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FA Carling Premiership, 25/3/00
Tottenham Hotspur
Getting the mixture right
By Ian Grant

There are less than ten minutes left. Robbo's receiving a pass and steaming down the left like an irate, stampeding wildebeest. He whacks a cross towards the penalty area, hitting a defender and winning a corner. His momentum takes him over the touchline and towards the Rookery, fists clenched and bellowing insanely to demand more support. Spurs are visibly rattled by our bruising assault, suddenly defending a draw rather than pursuing a victory.

In the stand that Robbo's glaring at, we're all on our feet. My vocal chords are taking more abuse, screaming encouragement. I'm bracing myself for the winner.

Take a freeze-frame of that moment. Think about it. We're supposed to have accepted relegation, to feel humbled by the Premiership experience. Yet it takes only the slightest encouragement to flip the script entirely, to bring us back to life as this roaring, snarling beast of a team.

That is an achievement in itself. Perhaps not one that will win us anything more than pride and respect, but still. Thanks to GT's careful management, we always knew that we could go down without fearing for our financial security. Increasingly, it appears that we can also go down with a side that still believes - the learning process, no matter how cruel it's been on occasions, has not robbed us of our enthusiasm or our innocence. This is surely not the end of the story.

We deserved this draw. We deserve to be able to believe that we can compete at this level, whether that means next week at Everton or upon our eventual return to the Premiership. It's not about quality alone, it's about a mixture of things. We're edging closer and closer to getting that mixture right.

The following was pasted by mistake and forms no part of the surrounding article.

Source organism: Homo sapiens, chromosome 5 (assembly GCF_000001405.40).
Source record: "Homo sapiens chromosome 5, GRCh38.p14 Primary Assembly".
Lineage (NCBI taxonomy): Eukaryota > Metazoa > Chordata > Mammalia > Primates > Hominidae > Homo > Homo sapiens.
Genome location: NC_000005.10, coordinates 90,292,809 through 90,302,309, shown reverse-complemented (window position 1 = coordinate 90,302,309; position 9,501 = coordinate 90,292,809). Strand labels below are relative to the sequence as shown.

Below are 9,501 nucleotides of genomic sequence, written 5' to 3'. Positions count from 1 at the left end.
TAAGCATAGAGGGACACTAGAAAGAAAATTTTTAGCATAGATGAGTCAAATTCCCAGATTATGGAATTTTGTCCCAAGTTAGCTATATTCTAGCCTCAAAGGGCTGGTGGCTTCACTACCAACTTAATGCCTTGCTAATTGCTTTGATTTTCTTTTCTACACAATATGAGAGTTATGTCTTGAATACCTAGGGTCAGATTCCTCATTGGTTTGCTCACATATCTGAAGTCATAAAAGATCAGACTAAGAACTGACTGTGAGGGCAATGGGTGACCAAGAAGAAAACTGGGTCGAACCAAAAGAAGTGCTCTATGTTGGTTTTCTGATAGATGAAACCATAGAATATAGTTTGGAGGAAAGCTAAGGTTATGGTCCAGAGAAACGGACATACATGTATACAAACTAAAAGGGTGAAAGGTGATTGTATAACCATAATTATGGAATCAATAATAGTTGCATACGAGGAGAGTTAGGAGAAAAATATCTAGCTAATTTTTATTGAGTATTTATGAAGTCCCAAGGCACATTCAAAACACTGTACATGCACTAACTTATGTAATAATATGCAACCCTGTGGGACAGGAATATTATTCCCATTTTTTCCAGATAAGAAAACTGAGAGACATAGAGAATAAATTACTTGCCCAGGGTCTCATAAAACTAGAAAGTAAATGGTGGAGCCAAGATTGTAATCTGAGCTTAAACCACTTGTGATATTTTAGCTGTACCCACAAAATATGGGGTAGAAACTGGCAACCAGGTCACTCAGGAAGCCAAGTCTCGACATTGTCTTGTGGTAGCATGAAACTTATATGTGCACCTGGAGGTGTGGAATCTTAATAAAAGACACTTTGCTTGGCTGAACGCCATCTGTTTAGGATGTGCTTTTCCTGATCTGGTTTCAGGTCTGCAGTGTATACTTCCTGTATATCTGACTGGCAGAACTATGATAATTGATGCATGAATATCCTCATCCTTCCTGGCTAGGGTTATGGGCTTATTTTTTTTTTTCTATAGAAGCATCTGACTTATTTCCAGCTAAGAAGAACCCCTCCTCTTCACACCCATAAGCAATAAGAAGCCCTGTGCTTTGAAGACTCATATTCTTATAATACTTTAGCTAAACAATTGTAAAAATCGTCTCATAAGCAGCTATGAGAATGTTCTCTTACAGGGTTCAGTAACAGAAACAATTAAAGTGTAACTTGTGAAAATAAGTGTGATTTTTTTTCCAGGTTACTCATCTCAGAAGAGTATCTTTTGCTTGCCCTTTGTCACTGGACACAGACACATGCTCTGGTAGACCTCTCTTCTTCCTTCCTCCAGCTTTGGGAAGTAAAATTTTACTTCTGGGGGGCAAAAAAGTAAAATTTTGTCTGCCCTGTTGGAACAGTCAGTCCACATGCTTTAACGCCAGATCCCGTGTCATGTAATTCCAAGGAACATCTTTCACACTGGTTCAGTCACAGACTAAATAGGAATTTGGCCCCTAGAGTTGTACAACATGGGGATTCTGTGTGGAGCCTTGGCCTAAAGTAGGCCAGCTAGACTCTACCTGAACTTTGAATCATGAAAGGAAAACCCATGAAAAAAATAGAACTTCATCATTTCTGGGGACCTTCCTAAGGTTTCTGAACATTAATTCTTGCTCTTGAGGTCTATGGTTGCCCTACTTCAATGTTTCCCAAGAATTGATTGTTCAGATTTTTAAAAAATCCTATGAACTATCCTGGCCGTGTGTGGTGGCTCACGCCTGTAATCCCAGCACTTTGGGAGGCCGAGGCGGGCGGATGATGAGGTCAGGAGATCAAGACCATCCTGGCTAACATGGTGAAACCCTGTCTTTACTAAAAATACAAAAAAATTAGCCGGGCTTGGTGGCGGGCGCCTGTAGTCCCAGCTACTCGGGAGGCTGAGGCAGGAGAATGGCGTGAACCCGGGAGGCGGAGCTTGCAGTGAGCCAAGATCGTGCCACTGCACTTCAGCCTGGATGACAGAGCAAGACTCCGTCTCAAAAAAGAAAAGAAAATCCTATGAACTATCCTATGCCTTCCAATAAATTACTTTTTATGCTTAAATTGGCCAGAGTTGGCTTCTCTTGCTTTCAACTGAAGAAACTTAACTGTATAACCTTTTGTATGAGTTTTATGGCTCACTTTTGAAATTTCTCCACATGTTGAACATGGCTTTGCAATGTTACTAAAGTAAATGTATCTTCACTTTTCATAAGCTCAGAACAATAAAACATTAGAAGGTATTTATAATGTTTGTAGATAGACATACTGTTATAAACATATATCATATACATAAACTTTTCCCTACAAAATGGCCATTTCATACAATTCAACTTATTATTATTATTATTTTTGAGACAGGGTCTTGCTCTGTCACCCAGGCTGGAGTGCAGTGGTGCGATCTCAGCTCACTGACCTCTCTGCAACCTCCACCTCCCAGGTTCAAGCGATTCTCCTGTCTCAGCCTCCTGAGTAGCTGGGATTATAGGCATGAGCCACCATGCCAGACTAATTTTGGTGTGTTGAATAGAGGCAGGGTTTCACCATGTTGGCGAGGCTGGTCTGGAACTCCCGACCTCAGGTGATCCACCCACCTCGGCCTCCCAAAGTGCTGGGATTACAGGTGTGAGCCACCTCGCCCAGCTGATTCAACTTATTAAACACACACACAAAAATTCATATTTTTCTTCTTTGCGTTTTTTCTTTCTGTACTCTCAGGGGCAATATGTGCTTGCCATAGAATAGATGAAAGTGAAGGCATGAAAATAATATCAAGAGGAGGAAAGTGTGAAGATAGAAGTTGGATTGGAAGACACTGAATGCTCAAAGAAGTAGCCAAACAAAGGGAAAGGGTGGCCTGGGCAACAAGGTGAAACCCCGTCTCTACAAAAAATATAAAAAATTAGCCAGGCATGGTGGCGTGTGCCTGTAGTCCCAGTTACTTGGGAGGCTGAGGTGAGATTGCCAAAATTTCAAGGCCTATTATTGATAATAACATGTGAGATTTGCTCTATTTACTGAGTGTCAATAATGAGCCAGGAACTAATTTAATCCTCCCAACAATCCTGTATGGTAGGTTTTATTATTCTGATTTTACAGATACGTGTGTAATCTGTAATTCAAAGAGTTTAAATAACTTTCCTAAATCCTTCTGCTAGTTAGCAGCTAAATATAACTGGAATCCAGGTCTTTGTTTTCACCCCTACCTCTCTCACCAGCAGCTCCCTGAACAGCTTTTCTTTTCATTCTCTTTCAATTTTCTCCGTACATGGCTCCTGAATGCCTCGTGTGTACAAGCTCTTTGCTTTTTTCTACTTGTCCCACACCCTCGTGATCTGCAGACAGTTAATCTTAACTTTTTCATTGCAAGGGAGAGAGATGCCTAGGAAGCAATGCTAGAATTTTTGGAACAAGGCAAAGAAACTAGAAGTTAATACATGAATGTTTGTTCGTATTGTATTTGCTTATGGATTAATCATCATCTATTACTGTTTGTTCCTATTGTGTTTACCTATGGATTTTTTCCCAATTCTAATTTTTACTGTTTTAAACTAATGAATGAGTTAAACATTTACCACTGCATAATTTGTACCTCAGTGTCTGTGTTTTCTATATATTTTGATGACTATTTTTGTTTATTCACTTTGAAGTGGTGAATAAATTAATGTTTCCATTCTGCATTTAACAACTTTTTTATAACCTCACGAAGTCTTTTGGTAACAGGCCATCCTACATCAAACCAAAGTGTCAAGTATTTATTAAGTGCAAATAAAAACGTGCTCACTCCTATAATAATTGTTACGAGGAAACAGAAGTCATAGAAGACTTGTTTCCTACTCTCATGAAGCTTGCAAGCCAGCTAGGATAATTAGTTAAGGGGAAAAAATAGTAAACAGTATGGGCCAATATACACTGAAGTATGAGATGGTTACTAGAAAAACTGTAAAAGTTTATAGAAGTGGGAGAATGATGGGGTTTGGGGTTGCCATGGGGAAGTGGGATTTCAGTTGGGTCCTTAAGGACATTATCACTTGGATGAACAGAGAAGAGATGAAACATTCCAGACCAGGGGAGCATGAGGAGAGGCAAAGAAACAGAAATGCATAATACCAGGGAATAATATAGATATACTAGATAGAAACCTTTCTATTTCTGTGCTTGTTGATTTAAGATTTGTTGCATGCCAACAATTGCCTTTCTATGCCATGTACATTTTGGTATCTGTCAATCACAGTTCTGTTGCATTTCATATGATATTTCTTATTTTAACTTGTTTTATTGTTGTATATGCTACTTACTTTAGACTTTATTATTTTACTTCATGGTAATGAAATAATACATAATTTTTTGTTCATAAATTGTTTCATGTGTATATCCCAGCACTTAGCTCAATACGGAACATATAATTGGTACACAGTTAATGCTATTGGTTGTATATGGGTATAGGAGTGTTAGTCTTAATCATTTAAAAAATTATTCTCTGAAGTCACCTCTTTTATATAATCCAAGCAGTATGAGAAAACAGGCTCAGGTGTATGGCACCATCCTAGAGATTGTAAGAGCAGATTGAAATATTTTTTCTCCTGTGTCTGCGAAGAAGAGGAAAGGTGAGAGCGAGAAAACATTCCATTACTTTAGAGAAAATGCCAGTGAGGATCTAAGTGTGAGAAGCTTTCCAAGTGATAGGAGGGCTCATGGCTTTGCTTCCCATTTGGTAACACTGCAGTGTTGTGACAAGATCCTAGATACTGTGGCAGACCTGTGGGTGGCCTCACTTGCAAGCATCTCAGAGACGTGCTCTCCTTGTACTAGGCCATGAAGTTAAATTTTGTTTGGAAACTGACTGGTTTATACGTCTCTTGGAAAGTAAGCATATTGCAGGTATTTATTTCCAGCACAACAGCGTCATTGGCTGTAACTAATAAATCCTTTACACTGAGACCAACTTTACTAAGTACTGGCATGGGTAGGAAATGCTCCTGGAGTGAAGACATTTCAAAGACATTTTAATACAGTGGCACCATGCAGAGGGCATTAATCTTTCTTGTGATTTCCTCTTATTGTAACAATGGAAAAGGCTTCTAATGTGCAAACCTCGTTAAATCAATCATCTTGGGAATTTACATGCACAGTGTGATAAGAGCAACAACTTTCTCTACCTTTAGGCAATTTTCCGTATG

The first half offered a little more entertainment than that awful scrap with Wednesday, but not much. Since we've generally been on the receiving end of what entertainment has been on offer this season, I can live with a bit of dreariness now and again. Watching us contain and manage Spurs was, in its own quiet way, pleasurable enough.

This was the Watford that would've survived. Our confident, belligerent, injury-free alter-ego. Nothing to match the lethal grace of a Ginola, of course, but enough to counter it. Somehow, even if our league position appears to prove otherwise, the pre-season hopes for a mid-table finish don't seem quite so far-fetched. We could've done it. We could do it in the future.

It wasn't spectacular. It doesn't need to be spectacular. You survive by doing this every week, by getting results as well as famous victories. The perfect example was provided by the thoroughly excellent Nordin Wooter, who spent more time battling away in his own half than running at opponents at the other end. That wins him as much credit as his part in the goal, to my mind...and it means that we're now a better team for his presence, rather than the same team with an expensive bit of decoration. That's typical of recent developments.

Enough of my waffling, anyway. For the opening half hour, there was little noteworthy incident and much fascinating detail. Managing Ginola's brilliance, for example, was always going to be crucial...and we did it, at least by being first to react when he did sweep in one of his extraordinary, swinging crosses. We'd prepared well, and the performance before the interval was robust and effective.